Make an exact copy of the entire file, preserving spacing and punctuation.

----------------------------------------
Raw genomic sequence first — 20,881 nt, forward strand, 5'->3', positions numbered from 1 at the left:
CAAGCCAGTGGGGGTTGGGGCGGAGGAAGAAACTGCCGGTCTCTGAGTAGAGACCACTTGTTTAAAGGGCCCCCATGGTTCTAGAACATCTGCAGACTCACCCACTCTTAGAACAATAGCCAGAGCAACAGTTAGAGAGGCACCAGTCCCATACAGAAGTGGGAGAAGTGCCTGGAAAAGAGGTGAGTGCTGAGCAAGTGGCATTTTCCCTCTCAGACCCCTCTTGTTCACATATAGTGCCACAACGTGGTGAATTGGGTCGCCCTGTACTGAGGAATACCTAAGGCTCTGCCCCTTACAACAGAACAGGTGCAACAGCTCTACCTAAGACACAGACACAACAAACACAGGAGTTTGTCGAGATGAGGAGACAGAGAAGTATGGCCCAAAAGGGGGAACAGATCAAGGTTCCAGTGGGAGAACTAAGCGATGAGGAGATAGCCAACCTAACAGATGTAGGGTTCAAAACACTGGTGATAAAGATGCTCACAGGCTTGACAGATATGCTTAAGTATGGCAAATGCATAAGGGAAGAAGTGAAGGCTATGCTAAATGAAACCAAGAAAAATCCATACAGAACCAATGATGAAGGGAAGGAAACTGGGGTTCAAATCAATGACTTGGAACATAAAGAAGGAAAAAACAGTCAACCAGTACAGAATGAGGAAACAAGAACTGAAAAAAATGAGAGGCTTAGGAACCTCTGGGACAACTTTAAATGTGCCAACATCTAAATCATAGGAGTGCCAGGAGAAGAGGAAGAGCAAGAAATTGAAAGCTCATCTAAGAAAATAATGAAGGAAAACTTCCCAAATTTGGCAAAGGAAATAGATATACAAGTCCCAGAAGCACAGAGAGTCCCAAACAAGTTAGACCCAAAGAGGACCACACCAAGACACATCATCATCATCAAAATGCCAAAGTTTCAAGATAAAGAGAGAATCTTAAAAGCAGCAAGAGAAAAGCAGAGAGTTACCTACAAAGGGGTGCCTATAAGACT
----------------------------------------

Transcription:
Raw genomic sequence first — 20,881 nt, forward strand, 5'->3', positions numbered from 1 at the left:
CAAGCCAGTGGGGGTTGGGGCGGAGGAAGAAACTGCCGGTCTCTGAGTAGAGACCACTTGTTTAAAGGGCCCCCATGGTTCTAGAACATCTGCAGACTCACCCACTCTTAGAACAATAGCCAGAGCAACAGTTAGAGAGGCACCAGTCCCATACAGAAGTGGGAGAAGTGCCTGGAAAAGAGGTGAGTGCTGAGCAAGTGGCATTTTCCCTCTCAGACCCCTCTTGTTCACATATAGTGCCACAACGTGGTGAATTGGGTCGCCCTGTACTGAGGAATACCTAAGGCTCTGCCCCTTACAACAGAACAGGTGCAACAGCTCTACCTAAGACACAGACACAACAAACACAGGAGTTTGTCGAGATGAGGAGACAGAGAAGTATGGCCCAAAAGGGGGAACAGATCAAGGTTCCAGTGGGAGAACTAAGCGATGAGGAGATAGCCAACCTAACAGATGTAGGGTTCAAAACACTGGTGATAAAGATGCTCACAGGCTTGACAGATATGCTTAAGTATGGCAAATGCATAAGGGAAGAAGTGAAGGCTATGCTAAATGAAACCAAGAAAAATCCATACAGAACCAATGATGAAGGGAAGGAAACTGGGGTTCAAATCAATGACTTGGAACATAAAGAAGGAAAAAACAGTCAACCAGTACAGAATGAGGAAACAAGAACTGAAAAAAATGAGAGGCTTAGGAACCTCTGGGACAACTTTAAATGTGCCAACATCTAAATCATAGGAGTGCCAGGAGAAGAGGAAGAGCAAGAAATTGAAAGCTCATCTAAGAAAATAATGAAGGAAAACTTCCCAAATTTGGCAAAGGAAATAGATATACAAGTCCCAGAAGCACAGAGAGTCCCAAACAAGTTAGACCCAAAGAGGACCACACCAAGACACATCATCATCATCAAAATGCCAAAGTTTCAAGATAAAGAGAGAATCTTAAAAGCAGCAAGAGAAAAGCAGAGAGTTACCTACAAAGGGGTGCCTATAAGACT